Latex Allergy: A Rising Concern
A concert in Australia last year almost took a life when an audience member’s latex allergy was suddenly triggered. British award-winning singer Adele held a concert in Adelaide, Australia last year and during one of her song numbers a barrage of balloons were released on the audience. What was supposed to be a moment of levity quickly turned into an ugly and almost fatal incident when one audience member who has a severe latex allergy exhibited symptoms of her condition.
Dr. Pooja Newman who was attending the concert suddenly felt her lips starting to swell. Soon she was finding it hard to breathe and since she knew the severity of her condition she administered an epinephrine shot, with the assistance of her sister who was also with her, to herself. But after three EpiPen shots her symptoms didn’t abate and that’s when her sister decided to call for an ambulance.
Newman was admitted at the intensive care unit of a local hospital where she had to spend a few days before her symptoms went away. It was a harrowing experience for Newman and since she was the president of an advocacy group on anaphylaxis she started a petition to ban latex items in any concert arena or venue.
The numbers on latex allergy
Dr. Newman’s advocacy is valid but some medical experts are advising people not to jump the gun and ask for a worldwide ban on latex considering that the number of people suffering from this condition is still relatively small. Dr. Purvi Parikh, an expert in latex allergy, says that it’s too soon to implement a total ban on latex.
According to statistics about 1% of the population of the United States of America has latex allergy and according to Dr. Parikh most people who do have latex allergy developed this condition through repeated use of the material. This means that most of the people with latex allergy are those in the healthcare industry since latex gloves are often and largely used by healthcare professionals. People who also work in the rubber industry, for example production line employees who check the quality of rubber materials, can develop latex allergy. Patients with spina bifida, a birth defect affecting the spine, often develop latex allergy also due to repeated exposure to this material.
Lastly, people with a family history of allergies can develop latex allergy. A person with a history of allergies, even if it’s not related to latex allergy, can still develop an aversion to latex. The severity of the reaction to this material differs for every individual. Some only develop hives, rashes, itchy skin or redness of the skin, while others may develop more severe symptoms such as sneezing, coughing, wheezing, runny noses, watery and itchy eyes, scratchy throat and even difficulty in breathing. When someone finds it hard to breathe due to latex this could lead to a much more severe and oftentimes fatal symptom—anaphylaxis.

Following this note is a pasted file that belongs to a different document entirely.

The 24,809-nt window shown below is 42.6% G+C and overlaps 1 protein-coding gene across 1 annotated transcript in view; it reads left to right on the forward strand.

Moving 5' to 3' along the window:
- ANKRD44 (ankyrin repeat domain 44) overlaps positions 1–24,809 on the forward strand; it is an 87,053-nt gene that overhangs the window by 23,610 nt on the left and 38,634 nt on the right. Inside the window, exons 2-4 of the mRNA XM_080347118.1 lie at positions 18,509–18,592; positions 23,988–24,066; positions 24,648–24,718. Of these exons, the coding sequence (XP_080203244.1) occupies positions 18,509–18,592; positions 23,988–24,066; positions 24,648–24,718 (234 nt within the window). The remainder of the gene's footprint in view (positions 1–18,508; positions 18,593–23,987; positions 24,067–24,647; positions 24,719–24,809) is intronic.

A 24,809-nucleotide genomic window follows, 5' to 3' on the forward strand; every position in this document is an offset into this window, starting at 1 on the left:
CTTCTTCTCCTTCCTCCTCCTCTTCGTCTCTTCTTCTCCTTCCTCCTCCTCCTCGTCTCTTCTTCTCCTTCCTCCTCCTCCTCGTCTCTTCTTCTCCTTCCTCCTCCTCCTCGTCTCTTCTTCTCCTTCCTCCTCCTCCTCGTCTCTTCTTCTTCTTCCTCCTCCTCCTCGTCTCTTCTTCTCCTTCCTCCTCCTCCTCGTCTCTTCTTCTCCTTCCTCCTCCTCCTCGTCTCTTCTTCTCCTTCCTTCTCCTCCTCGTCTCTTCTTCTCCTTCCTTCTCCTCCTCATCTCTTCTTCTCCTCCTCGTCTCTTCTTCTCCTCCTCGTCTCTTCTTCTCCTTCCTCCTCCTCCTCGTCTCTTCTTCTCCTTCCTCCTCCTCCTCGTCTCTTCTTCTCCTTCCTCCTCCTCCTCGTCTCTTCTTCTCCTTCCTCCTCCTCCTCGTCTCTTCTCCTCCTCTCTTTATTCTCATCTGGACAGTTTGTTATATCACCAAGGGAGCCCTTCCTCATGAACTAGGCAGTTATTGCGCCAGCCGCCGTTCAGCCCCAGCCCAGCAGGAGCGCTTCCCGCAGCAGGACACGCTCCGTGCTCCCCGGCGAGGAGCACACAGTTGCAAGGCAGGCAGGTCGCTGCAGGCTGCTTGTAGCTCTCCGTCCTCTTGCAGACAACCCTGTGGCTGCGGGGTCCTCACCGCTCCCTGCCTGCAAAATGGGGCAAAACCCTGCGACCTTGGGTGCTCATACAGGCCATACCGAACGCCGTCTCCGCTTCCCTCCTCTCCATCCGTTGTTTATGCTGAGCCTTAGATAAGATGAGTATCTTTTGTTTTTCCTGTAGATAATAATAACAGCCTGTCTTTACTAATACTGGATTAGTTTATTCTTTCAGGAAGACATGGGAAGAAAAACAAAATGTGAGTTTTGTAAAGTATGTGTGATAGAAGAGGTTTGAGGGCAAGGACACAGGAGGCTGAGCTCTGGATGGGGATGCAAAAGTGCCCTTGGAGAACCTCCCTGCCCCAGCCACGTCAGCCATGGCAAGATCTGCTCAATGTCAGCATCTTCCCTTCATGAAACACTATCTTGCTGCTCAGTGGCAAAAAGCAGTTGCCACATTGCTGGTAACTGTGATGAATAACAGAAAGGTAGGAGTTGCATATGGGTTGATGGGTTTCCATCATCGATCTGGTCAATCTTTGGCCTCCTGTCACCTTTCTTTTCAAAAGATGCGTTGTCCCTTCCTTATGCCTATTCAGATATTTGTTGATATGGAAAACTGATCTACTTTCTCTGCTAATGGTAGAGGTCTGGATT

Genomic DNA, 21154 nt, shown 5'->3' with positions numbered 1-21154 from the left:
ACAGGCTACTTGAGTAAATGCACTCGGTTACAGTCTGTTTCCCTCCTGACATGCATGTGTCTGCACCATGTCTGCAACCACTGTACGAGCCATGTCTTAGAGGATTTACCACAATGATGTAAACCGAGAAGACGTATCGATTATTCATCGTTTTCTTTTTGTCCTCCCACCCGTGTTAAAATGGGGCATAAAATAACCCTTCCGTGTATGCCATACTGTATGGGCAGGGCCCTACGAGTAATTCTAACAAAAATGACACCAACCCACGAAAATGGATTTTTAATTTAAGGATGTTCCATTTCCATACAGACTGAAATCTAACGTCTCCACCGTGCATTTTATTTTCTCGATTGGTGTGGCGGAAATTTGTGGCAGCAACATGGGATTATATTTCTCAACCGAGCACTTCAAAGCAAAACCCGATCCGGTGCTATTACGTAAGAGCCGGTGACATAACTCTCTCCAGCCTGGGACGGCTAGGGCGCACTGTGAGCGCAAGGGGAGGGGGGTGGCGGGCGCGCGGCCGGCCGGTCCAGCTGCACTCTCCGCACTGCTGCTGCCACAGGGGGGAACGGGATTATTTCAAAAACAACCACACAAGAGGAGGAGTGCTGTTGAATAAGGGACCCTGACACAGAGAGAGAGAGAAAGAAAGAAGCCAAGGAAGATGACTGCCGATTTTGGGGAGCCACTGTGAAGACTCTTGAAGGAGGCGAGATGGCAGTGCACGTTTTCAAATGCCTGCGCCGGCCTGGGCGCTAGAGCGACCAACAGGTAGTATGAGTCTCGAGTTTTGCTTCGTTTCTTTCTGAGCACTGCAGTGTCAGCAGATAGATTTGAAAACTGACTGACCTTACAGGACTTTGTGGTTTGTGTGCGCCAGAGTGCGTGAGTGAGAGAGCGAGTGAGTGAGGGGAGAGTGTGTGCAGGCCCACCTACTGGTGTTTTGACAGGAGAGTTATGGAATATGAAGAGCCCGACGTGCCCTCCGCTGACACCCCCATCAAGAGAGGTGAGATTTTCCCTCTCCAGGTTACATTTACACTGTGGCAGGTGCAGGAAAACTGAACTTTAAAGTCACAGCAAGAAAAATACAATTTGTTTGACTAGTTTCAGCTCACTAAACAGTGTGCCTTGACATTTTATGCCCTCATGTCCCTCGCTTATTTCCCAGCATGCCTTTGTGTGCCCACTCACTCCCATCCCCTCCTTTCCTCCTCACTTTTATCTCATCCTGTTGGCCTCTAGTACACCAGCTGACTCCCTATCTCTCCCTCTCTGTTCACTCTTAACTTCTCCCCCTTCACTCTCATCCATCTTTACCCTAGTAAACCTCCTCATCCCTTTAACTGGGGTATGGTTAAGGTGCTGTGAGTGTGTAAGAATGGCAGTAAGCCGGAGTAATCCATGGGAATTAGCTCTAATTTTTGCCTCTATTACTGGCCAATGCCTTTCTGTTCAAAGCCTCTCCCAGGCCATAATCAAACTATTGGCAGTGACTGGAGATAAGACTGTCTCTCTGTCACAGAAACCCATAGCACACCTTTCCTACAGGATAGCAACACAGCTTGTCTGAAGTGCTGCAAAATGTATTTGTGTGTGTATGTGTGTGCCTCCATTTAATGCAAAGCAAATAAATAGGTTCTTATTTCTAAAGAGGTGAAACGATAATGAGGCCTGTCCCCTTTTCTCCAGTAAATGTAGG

People who experience anaphylaxis experience symptoms such as:
- Difficulty in breathing
- Weakening pulse
- Swelling and hives
- Loss of consciousness
There are two ways that latex allergy can be triggered:
- Direct contact: This is the most common cause of latex allergy. Like Dr. Newman people who come into direct contact with latex can trigger their allergies. For these people avoidance of the material at all cost is the easiest way to prevent a reaction.
- Inhalation: Latex gloves often release particles in the air that can trigger a reaction even if they’re microscopic. This kind of trigger is much harder to avoid so people with latex allergy should always be prepared by bringing along with them antihistamines prescribed by their doctors. EpiPen are also necessary for those with severe latex allergies.
People with latex allergies should always be vigilant about their condition and what could trigger them because there are sources of latex that they might not be aware of. One patient suffered from latex allergy despite not handling any latex gloves. The doctor who attended to the patient found out that the person was wearing rubber flip flops, which had latex in it and the slippers is what triggered the reaction. People with latex allergy should also be careful using condoms since these products are often manufactured with latex in it. Fortunately, there are latex-free condoms being sold now so this particular situation is no longer a problem.
But going back to the issue at hand, though latex allergy is a serious concern for people with this condition the numbers showing how many are afflicted by this condition are still small. Medical experts say that more people are allergic to peanuts than latex so there shouldn’t be a call yet to ban all latex products. They simply advise people with this condition to learn more about latex allergy and be vigilant about their surroundings so as to properly avoid any allergens.
Medical experts also advise people with latex allergy to inform others about their condition so that more and more people are aware of the dangers of this allergy and so they’ll be more capable to help people afflicted with this in case of an attack.